Here in the Bay Area, you can find a serviceable, immediately playable grand like the Kohler and Campbell I had for about $3,500 any time on Craigslist. It doesn't solve the space problem, but playing on a grand can be cheaper than a Nord Stage.

Like others here, my musical instruments collection has always had more value than any car I've owned. That has been true since I was 19. For me, instruments are more important than cars, and that has always "shown". I drive a seven year old Toyata, and chose my piano upgrade over getting a newer vehicle. Everyone has their own situation and priorities, which is why these threads never reach any definite conclusion. There is no right answer that suits everyone.

I am blessed with a wife and adult children who encourage me to be me and are happy that I am happy with my choices.

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#2916354 - 03/20/18 06:37 PM Re: What is your piano situation [Re: cphollis]
JazzPiano88 Offline
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Registered: 11/16/15
Posts: 427
Loc: USA
Originally Posted By: cphollis
EDIT: If you've got the means to lay down big for the killer instrument, I'd encourage you to do it. I did, like stupid big. To this day, zero regrets whatsoever. Not like I'm thinking "jeez, I've could have bought XYZ". Every time I sit down at the Bosie, it's a huge smile. That's worth something, right?

I have dreams of trading in my C7D for a new(er) C7X. I've played it and the new scale and action are just unbelievable. I feel like I can play twice as good, if that makes any sense.
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#2916358 - 03/20/18 06:43 PM Re: What is your piano situation [Re: JazzPiano88]
Nathanael_I Offline
Senior Member

Registered: 01/11/15
Posts: 223
It makes total sense. I am doing things with ease on this RX-7 that I was not doing at all on the Kohler and Campbell.... Everything is more expressive just because it is so accessible.

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#2916359 - 03/20/18 06:44 PM Re: What is your piano situation [Re: rickzjamm]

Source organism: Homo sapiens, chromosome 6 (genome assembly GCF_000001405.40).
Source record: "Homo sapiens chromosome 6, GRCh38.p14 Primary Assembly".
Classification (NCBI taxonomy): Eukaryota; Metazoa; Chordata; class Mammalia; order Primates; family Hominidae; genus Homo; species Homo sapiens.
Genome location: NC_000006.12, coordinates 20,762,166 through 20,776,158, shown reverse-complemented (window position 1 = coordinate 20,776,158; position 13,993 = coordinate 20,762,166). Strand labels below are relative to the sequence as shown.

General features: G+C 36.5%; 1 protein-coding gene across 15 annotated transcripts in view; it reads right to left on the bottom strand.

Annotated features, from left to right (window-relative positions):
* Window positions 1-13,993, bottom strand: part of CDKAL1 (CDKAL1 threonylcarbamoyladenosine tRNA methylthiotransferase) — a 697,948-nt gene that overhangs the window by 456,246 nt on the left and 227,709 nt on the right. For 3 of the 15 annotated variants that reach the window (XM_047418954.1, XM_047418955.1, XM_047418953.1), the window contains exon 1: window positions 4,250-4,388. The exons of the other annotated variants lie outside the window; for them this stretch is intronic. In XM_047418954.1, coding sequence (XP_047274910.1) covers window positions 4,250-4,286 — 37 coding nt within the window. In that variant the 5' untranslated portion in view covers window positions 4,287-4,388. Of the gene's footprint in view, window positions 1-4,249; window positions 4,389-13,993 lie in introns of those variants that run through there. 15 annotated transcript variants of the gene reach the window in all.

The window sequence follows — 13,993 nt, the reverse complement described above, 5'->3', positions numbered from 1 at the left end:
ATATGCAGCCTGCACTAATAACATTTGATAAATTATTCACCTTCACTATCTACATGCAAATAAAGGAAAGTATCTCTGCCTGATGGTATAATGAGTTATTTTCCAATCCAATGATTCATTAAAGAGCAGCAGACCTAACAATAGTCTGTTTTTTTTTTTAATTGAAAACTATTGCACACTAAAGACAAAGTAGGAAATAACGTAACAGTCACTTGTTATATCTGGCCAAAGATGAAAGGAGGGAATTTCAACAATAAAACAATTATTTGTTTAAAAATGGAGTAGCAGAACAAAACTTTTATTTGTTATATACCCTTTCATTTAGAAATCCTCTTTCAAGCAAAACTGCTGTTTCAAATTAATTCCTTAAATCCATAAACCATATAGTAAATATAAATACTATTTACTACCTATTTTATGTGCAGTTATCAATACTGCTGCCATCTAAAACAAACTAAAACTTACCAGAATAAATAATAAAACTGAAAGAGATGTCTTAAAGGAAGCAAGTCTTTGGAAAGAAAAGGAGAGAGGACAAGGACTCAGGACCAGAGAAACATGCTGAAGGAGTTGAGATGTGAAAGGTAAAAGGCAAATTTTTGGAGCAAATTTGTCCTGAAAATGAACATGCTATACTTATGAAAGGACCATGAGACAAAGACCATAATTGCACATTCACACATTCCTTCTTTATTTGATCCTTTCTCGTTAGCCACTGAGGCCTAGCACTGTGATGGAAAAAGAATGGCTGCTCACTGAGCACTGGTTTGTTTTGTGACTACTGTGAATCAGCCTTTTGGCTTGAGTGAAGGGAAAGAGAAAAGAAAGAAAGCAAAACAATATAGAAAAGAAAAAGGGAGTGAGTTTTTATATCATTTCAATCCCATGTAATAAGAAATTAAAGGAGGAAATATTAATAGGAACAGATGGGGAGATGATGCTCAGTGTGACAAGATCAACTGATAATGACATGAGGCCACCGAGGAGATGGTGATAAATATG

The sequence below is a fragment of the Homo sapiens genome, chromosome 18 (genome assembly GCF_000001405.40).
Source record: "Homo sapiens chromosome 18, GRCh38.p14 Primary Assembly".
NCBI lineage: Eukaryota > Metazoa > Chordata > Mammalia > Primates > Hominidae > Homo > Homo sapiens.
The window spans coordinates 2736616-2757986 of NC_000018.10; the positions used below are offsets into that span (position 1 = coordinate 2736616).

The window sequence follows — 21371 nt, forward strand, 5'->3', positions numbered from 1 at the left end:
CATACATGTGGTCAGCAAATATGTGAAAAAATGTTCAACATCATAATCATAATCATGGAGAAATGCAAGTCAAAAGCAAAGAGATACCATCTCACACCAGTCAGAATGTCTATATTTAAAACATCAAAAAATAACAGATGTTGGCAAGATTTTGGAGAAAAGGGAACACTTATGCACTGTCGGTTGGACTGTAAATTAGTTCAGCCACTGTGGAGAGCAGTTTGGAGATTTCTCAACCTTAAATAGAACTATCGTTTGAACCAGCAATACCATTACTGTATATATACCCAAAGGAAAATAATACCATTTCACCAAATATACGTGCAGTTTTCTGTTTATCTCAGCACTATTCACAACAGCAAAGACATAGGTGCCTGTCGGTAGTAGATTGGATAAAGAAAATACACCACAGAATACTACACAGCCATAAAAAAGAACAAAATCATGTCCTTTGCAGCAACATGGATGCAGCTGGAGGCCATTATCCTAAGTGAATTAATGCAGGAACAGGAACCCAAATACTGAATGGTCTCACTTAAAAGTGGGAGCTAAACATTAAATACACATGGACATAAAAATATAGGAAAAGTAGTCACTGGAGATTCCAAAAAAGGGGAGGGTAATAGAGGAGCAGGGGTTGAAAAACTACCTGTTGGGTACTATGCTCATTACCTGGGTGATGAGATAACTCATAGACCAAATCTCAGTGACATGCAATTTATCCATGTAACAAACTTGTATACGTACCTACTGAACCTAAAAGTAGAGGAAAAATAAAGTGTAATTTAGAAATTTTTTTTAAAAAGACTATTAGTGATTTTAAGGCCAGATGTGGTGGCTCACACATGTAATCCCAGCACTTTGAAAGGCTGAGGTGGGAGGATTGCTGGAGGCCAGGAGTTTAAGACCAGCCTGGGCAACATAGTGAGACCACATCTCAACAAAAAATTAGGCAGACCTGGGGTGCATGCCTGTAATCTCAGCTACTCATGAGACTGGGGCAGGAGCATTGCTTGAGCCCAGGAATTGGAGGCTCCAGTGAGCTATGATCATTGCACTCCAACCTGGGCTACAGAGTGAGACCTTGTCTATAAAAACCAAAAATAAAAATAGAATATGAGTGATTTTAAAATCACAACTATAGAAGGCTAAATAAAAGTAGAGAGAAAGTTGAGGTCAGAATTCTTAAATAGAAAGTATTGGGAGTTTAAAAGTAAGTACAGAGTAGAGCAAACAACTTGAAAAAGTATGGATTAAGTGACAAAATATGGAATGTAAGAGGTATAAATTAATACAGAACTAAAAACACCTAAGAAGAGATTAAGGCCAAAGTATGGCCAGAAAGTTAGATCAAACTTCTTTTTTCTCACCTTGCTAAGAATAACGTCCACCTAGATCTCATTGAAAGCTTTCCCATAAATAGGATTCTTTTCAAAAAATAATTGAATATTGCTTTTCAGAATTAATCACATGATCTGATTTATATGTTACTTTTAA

Mark Zeger Offline
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Registered: 03/21/01
Posts: 5407
Loc: Rochester, NY
In 1990, we bought our first home and had room for a small grand piano. I had a Rhodes since 1976 but never an acoustic piano. A local bookstore sold Sunday newspapers from all over the country and I’d look through the pianos for sale classifieds of all the papers from cities within 6 hrs drive. I found our 1929 Steinway M in the NY Times. It was in Westport, CT, had been owned by the Yale Glee Club, rebuilt and refinished by A&C Pianocraft in NYC, and still had all the ivory key tops. I drove 5 hrs, played it, loved it, and think we paid $10,000 then $500 to have a piano mover bring it home. It’s been maintained by the same person since then.

I don’t play it enough. frown

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#2916362 - 03/20/18 06:51 PM Re: What is your piano situation [Re: Nathanael_I]
JazzPiano88 Offline
Senior Member

Registered: 11/16/15
Posts: 427
Loc: USA
Originally Posted By: Nathanael_I
I am blessed with a wife and adult children who encourage me to be me and are happy that I am happy with my choices.

That is definitely a blessing and must make you feel great!!!
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#2916395 - 03/20/18 08:46 PM Re: What is your piano situation [Re: JazzPiano88]
Dave Ferris Offline
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Registered: 03/05/07
Posts: 6121
Loc: Glendale, Ca.
So happy my post led you to that Kawai Nathanael ! That's a smokin' piano ! That 7'6" semi concert size is a perfect scale.

Wishing you many happy years of creative music making. thu
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#2916396 - 03/20/18 08:52 PM Re: What is your piano situation [Re: Dave Ferris]
Dave Bryce Administrator Offline
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dB
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#2916404 - 03/20/18 09:57 PM Re: What is your piano situation [Re: Dave Bryce]
slg1013 Offline
Senior Member

Registered: 12/22/13
Posts: 71
We have two pianos in the house. The first, a Baldwin Acrosonic, was my grandparent's piano that they gave my parents when they got married. My father played and it was the instrument that I played as a child. My parents gave me that piano when I moved out after college and I still love it, although it is definitely in need of some TLC.

When I was in college, I had the opportunity to play several fantastic pianos. My freshman year, a donor sent my piano teacher to the Steinway factory in Germany to select a concert grand for the school. He chose a wonderful sounding instrument Steinway, but I had trouble with the stiffness of the action. In this teacher's studio, however, were a pair of 1910 New York Steinways that not only sounded wonderful, but were a pleasure to play for someone who prefers a lighter action. The school also had a Mason & Hamlin concert grand that I didn't prefer.